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“Total Spending” Is Not the Same Thing as NGDP

Summary:
Amongst my other problems with the market monetarist approach, is the frequent claim that they just want to maintain “total spending” or the “volume of the spending stream.” No, that’s not correct. Nominal GDP is smaller than total expenditures each year. I was reminded of this when I listened to Mark Skousen explain to Tom Woods why he (Skousen) thought economists needed to consider his alternative output measure, GO–Gross [Domestic] Output, which the BEA started tracking in 2014. Incidentally, even Gross Output is a sliver of “total spending,” when we consider how much spending occurs each day in the financial markets. I’m bringing this up (I think I’ve done it before) mostly just to remind ourselves of some basic facts about the real world, rather than

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Amongst my other problems with the market monetarist approach, is the frequent claim that they just want to maintain “total spending” or the “volume of the spending stream.”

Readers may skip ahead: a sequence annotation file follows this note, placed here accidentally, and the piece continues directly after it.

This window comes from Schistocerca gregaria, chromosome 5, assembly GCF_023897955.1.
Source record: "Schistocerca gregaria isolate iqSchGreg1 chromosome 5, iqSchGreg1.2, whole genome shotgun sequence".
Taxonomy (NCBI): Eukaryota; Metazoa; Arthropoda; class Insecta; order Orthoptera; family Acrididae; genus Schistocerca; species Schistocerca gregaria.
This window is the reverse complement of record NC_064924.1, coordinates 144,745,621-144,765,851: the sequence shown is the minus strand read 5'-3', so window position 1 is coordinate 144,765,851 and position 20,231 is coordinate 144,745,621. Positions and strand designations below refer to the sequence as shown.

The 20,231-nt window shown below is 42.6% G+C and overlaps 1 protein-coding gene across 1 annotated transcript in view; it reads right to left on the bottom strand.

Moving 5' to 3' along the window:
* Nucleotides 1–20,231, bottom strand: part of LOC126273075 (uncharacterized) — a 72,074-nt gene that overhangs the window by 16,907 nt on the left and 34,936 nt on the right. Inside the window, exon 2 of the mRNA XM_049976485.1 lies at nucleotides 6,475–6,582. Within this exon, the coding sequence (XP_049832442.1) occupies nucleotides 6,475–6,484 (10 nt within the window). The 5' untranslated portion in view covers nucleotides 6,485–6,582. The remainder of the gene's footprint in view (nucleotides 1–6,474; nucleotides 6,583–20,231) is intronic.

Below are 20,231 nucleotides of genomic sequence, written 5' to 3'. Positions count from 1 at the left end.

No, that’s not correct. Nominal GDP is smaller than total expenditures each year.

I was reminded of this when I listened to Mark Skousen explain to Tom Woods why he (Skousen) thought economists needed to consider his alternative output measure, GO–Gross [Domestic] Output, which the BEA started tracking in 2014.

Incidentally, even Gross Output is a sliver of “total spending,” when we consider how much spending occurs each day in the financial markets.

I’m bringing this up (I think I’ve done it before) mostly just to remind ourselves of some basic facts about the real world, rather than parsing it according to our models. But I also think it cuts against one of Sumner’s ostensible virtues, since I think–though I admit I can’t find a good example* right now with just a little bit of Googling–that he is proud of NGDP being an objective, measurable thing “out there” versus real GDP which is an idea in our minds (since we need to deflate nominal spending by a price index to compute real GDP–it’s not directly observable).

* It’s not merely that I can’t find a good example, but I found this post where Sumner sounds like he’s saying almost the opposite. But I am 96% sure that Sumner has said that NGDP is something we can all observe, as opposed to real GDP which is more subjective by its very nature.

Robert Murphy
Christian, Austrian economist, and libertarian theorist. Research Prof at Texas Tech and author of *Choice*. Paul Krugman's worst nightmare.

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